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Methods Enzymol. 2006;406:190-214.

Biochemical analysis of mammalian formin effects on actin dynamics.

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Dartmouth Medical School, Department of Biochemistry, Hanover, NH, USA.


Formins are members of a conserved family of proteins, present in all eukaryotes, that regulate actin dynamics. Mammals have 15 distinct formin genes. From studies to date, surprising variability between these isoforms has been uncovered. All formins examined have several common effects on actin dynamics in that they: (1) accelerate nucleation rate; (2) alter filament barbed end elongation/depolymerization rates; and (3) antagonize capping protein. However, the potency of each effect can vary greatly between formins. In addition, a subset of formins binds tightly to filament sides and bundle filaments. Even isoforms that are closely related phylogenetically can display marked differences in their effects on actin. This chapter discusses several methods for examining formin function in vitro. We also discuss pitfalls associated with these assays. As one example, the effect of profilin on formin function is difficult to interpret by "pyrene-actin" polymerization assays commonly used in the field and requires assays that can distinguish between filament nucleation and filament elongation. The regulatory mechanisms for formins are not clear and certainly vary between isoforms. A subset of formins is regulated by Rho GTPases, and the assays described in this chapter have been used for characterization of this regulation.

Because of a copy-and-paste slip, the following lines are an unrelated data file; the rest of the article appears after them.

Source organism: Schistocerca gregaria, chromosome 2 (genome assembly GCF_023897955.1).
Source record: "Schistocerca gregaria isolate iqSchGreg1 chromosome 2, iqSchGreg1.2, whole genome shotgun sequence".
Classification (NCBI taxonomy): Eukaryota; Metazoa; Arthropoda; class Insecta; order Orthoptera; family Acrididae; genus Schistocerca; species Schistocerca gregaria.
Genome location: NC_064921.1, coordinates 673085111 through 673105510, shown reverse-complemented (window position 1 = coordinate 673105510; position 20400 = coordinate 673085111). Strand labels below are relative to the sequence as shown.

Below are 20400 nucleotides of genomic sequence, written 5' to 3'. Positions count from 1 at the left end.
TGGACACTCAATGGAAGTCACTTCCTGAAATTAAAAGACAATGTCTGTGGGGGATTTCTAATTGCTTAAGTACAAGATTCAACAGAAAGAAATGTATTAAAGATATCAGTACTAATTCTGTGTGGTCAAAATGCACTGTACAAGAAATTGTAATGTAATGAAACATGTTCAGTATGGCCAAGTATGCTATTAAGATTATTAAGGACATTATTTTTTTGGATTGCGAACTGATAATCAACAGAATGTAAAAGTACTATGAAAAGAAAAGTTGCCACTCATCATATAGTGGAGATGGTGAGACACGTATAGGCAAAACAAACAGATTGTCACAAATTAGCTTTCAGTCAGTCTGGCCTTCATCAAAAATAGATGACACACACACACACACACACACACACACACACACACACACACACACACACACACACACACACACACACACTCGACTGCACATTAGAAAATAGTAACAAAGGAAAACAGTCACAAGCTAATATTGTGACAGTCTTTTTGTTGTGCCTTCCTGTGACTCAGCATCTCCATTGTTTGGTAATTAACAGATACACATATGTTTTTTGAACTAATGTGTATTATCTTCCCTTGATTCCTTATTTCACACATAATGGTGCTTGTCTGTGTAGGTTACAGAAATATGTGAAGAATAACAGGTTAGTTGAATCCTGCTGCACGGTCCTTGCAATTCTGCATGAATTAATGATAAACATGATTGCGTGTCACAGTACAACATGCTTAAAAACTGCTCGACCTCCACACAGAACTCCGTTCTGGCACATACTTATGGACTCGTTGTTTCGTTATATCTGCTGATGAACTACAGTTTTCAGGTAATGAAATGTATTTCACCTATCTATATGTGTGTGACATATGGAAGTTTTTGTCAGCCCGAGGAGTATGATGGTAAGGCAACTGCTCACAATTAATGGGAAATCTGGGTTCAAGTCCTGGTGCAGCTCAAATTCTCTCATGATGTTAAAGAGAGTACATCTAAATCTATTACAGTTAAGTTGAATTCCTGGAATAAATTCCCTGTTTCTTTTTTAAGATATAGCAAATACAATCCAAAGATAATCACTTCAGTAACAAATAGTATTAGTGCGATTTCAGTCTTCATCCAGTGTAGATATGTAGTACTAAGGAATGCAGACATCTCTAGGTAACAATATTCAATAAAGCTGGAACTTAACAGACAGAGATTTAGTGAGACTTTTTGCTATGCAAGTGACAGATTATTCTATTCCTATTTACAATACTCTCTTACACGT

[Indexed for MEDLINE]

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